The Spruce Eats recommends that you use tongs rather than a fork to turn this cut of steak. This way, the juices stay inside more readily. Remember to also factor resting time into cooking since meat of any cut always cooks more after coming off the grill. Using a meat thermometer, remember to remove it from the flame about five degrees under temperature, since even five degrees can be the difference between ideal and an unwanted jaw workout.

3. T-bone steak

T-bone steak is recognizable for its namesake T-shaped bone connecting what are two fantastic steaks: the strip and the tenderloin. The strip side has more marbled fat, while the filet side is prized for its tenderness and buttery taste. The T-bone could be confused with a porterhouse steak since the only real difference between the two is their size. Rest assured, a T-bone will never disappoint you as long as you take care to cook it properly.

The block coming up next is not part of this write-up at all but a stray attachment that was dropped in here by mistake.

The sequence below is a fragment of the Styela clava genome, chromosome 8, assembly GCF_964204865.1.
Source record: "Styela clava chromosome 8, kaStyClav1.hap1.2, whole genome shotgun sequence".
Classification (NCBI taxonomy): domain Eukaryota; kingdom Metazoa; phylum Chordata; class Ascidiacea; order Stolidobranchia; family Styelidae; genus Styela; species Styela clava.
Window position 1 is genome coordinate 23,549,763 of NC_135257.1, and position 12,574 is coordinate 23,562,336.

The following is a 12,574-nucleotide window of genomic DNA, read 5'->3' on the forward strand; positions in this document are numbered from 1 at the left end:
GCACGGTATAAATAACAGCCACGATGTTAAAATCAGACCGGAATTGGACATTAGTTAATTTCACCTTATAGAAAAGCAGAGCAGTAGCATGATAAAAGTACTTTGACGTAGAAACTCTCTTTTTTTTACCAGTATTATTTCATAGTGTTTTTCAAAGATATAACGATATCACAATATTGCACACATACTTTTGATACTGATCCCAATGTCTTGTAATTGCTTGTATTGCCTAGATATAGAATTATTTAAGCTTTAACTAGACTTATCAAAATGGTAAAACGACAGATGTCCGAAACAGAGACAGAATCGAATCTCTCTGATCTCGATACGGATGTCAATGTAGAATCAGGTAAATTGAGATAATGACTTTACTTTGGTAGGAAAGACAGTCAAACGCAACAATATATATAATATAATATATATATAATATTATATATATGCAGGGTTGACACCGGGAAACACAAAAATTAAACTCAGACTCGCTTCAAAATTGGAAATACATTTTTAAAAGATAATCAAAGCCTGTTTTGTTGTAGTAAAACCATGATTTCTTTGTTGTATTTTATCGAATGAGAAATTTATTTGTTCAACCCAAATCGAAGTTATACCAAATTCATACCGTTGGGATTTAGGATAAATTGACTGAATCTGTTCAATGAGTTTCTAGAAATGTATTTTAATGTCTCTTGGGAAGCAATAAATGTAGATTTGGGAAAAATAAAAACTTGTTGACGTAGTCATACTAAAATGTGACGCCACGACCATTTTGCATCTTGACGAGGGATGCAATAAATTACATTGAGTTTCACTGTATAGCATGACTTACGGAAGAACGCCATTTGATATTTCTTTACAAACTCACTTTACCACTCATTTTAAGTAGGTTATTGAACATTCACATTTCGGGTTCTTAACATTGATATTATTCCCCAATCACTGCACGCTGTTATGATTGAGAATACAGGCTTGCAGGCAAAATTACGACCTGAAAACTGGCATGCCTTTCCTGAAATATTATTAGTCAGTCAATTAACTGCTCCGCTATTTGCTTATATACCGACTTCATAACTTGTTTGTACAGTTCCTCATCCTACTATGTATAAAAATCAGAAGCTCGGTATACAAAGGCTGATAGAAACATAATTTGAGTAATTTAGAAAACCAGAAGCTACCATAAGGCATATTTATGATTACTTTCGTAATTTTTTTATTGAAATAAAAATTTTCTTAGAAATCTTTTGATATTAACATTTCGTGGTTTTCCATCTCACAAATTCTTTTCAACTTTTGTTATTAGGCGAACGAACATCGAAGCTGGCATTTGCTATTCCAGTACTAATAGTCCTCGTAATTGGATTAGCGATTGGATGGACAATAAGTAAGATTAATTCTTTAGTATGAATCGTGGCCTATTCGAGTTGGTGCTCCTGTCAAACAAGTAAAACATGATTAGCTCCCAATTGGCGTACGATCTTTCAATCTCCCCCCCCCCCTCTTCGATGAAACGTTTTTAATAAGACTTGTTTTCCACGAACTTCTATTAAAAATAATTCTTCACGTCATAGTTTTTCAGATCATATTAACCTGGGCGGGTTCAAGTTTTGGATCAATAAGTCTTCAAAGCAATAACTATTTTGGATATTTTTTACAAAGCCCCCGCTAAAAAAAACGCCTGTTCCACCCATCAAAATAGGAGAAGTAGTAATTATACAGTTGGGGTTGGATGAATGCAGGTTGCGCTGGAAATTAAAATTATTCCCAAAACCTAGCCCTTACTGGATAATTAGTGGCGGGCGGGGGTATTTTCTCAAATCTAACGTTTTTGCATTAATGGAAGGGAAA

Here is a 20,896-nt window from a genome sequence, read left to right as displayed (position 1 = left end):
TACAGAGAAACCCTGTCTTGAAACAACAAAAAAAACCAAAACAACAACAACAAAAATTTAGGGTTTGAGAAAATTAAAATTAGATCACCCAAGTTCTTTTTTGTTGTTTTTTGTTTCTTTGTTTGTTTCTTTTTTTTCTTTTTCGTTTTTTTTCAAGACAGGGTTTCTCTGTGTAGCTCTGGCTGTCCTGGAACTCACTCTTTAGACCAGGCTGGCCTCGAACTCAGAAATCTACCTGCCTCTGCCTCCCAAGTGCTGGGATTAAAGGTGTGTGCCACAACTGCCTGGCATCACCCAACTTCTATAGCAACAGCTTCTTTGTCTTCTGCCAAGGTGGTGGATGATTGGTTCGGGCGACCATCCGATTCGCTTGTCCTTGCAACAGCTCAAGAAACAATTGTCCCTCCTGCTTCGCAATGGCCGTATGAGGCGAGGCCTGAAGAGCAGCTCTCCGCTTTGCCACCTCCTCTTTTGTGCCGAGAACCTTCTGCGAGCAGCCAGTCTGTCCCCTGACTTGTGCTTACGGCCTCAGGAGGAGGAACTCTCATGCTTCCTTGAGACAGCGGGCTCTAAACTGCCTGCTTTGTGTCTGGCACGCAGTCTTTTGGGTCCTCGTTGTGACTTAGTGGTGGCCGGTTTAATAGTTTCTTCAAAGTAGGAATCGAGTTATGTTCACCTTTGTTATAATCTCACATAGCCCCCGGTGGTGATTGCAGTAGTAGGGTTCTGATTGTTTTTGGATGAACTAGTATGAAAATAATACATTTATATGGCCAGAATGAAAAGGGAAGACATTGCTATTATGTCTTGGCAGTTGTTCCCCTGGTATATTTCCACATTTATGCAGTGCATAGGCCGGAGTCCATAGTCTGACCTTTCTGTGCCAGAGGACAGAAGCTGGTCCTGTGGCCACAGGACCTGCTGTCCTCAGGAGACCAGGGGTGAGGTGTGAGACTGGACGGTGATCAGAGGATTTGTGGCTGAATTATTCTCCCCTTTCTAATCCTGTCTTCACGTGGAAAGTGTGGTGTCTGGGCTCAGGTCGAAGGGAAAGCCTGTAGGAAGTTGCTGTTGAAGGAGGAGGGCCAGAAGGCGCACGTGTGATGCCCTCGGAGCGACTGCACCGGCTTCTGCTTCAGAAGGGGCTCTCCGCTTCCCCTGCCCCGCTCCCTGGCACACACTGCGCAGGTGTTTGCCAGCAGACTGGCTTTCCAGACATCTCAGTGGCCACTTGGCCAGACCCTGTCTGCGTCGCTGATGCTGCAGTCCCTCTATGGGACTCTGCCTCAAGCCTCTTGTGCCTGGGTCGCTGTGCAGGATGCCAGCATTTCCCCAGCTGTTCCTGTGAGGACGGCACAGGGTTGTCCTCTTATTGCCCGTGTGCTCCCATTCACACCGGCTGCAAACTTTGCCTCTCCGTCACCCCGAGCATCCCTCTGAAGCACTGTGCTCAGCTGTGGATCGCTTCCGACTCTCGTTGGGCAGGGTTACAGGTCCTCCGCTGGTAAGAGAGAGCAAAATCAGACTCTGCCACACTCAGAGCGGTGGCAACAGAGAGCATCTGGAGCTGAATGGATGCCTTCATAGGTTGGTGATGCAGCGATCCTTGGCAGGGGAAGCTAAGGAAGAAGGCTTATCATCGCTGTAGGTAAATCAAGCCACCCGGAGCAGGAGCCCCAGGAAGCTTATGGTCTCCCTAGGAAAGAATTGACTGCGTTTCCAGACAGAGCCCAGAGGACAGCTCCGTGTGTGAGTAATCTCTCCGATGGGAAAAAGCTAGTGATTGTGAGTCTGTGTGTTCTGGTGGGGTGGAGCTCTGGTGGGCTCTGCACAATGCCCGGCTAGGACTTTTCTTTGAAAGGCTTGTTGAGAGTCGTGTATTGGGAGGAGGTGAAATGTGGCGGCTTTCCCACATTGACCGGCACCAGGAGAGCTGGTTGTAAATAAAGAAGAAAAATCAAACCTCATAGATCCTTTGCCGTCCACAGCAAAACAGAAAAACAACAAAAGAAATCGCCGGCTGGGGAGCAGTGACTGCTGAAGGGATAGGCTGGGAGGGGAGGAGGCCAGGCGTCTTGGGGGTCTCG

That said, grilling a T-bone can be tricky because the tenderloin side is leaner and cooks faster. Creating a two-zone fire can help, allowing the strip steak to finish cooking before the filet side gets overdone. Look for a T-bone where the tenderloin is as close in size to the strip side as possible, and choose one with good marbling, which will render down and help to baste the filet while it's on the grill.